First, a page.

By Nita Chicooree-Mercier
That is all we needed, folks around the world must be thinking to themselves right now. After Covid-19’s trail of millions of deaths, economic hardships, bankruptcy of multiple businesses, high unemployment, disruption in the supply chains, soaring prices of commodities and food, the US proxy war against Russia in Ukraine is likely to impact the basic food requirements of millions of people around the world.
India bans wheat export to ensure food security. Pic – Business Standard
It never rains, it pours – we are all familiar with this old saying. Misfortunes never come alone. It is generally accepted by the authorities and the nation that keeping the economy afloat will always be an uphill battle in Mauritius; but the island is blessed with frequent rainfalls that maintain the greenery around and keep the agricultural sector going. In two months’ time, prices of tomatoes, aubergines, potatoes, ginger, garlic and other vegetables will be less of a strain on consumers’ budgets.
In India, it is either too little or too much, a real land of extremes. After suffocating heat up to 46° in New Delhi, which sent common folks gasping for breath, thick clouds threaten to break into torrential rainfalls and flood towns and villages. Tons of water unleashed angrily and spiralling out of control are a familiar sight to locals, a prelude to the monsoon season. No good news as well in the north of Pakistan where the heat skyrockets to 50°, and the land is predicted to be uninhabitable for human beings to survive in the decades ahead.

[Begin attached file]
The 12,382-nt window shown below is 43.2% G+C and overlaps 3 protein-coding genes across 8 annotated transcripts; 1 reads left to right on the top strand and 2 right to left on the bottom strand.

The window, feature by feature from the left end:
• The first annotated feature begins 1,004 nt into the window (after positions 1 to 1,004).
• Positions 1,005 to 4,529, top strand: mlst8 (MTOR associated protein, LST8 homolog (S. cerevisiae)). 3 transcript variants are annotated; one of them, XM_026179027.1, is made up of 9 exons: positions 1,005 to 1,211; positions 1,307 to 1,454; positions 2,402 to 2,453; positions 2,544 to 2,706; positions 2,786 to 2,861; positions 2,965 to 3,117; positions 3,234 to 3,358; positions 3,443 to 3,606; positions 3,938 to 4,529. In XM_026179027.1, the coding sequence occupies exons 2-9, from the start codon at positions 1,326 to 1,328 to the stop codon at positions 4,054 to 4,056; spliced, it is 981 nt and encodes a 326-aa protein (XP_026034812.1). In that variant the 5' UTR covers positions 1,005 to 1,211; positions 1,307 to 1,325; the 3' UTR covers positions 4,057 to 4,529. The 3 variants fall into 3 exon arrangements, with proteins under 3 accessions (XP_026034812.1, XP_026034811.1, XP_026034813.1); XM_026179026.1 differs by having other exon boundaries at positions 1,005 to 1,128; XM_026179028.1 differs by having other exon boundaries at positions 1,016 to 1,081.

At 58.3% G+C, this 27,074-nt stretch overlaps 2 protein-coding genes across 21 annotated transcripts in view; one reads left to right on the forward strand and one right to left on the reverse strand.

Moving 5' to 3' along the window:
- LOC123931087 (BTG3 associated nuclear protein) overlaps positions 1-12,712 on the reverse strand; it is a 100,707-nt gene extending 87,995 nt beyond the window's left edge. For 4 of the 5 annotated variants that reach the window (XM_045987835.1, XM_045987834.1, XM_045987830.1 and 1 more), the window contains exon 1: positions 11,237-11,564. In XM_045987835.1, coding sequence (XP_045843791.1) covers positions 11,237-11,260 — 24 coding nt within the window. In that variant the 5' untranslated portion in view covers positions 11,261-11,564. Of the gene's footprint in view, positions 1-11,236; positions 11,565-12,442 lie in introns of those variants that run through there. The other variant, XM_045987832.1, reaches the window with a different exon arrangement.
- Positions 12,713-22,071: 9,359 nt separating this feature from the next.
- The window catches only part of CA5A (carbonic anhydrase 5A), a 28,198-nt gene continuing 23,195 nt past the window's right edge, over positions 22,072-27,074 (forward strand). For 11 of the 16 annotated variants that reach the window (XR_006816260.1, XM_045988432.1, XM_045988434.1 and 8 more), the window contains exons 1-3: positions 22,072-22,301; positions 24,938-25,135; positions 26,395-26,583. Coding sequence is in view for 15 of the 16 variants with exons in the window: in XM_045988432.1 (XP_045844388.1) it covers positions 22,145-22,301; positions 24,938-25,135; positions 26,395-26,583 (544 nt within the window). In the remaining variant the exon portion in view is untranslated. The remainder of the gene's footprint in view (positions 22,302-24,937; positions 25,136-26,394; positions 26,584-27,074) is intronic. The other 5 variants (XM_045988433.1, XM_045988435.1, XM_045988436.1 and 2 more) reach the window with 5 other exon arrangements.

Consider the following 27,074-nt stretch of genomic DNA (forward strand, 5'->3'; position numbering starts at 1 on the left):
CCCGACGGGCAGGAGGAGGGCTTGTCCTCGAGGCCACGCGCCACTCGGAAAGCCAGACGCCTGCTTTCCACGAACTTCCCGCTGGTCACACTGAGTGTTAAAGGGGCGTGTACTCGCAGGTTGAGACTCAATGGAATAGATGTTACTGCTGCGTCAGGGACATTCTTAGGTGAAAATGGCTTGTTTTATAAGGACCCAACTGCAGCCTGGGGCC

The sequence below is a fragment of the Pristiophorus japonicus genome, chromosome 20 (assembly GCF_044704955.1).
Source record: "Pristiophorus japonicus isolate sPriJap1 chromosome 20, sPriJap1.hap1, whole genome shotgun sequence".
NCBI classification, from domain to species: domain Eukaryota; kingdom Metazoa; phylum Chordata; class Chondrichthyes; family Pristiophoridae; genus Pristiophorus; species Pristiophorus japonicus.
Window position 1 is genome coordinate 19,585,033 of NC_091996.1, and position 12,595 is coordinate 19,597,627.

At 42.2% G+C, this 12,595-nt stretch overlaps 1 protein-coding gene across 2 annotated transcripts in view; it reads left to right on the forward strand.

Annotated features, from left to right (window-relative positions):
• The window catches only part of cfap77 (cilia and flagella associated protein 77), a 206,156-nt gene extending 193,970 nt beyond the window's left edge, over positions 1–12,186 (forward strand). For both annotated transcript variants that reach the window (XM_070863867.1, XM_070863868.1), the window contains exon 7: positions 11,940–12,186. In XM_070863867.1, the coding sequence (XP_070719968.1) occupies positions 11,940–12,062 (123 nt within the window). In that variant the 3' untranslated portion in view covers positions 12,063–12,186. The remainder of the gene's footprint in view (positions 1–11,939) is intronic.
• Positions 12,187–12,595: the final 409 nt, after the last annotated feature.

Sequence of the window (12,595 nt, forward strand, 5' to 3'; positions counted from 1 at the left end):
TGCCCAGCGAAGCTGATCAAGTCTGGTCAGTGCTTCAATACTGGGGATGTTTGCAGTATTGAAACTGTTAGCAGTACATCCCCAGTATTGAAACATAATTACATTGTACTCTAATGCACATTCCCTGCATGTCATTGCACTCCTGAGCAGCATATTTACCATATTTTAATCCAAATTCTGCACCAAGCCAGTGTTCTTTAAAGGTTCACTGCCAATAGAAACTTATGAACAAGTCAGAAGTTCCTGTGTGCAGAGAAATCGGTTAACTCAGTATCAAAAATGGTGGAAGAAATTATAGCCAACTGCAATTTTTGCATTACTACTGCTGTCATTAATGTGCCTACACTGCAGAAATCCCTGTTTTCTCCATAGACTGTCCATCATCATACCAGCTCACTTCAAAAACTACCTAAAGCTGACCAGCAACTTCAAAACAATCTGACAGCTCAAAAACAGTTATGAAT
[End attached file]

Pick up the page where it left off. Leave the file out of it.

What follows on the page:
Figuratively, the old adage – it never rains, it pours – also means at this moment a deluge of sanctions falling on Russia. It leaves us wondering how many more sanctions the EU and the US have in store for Russia. Western countries never run short of ideas on how to isolate, weaken and finish off a country they perceive to be a threat to their hegemony on the world stage.
Operation 2000. The Fall of Mariupol
Russia showers a string of bombings on the sprawling Azovstal factory complex where about 2000 Ukrainian soldiers are hiding away, many of whom are from the ‘Nazi’ Azov Battalion. The Ukrainian authorities and western media have up to now lauded the bravery of the soldiers to resist to their last breath.
As I am writing these lines tonight, Tuesday 17th May, news of the surrender of the 2000 soldiers has been released. The identity of a first batch of 265 men is being checked. Contradictory information on the decision of the Kremlin is being issued. First, the safety of the soldiers is said to be guaranteed by President Putin. Then, Russian authorities are quoted as stating in blunt terms that Azov soldiers are “beasts disguised as humans”, which seals their fate before any trial. At best, Ukraine will be relieved if there is an exchange of prisoners. A serious cause for concern is that the soldiers will apparently be taken to Russia for trial. Negotiations going on presently may determine whether the ‘Nazi’ battalion will be condemned to death or not.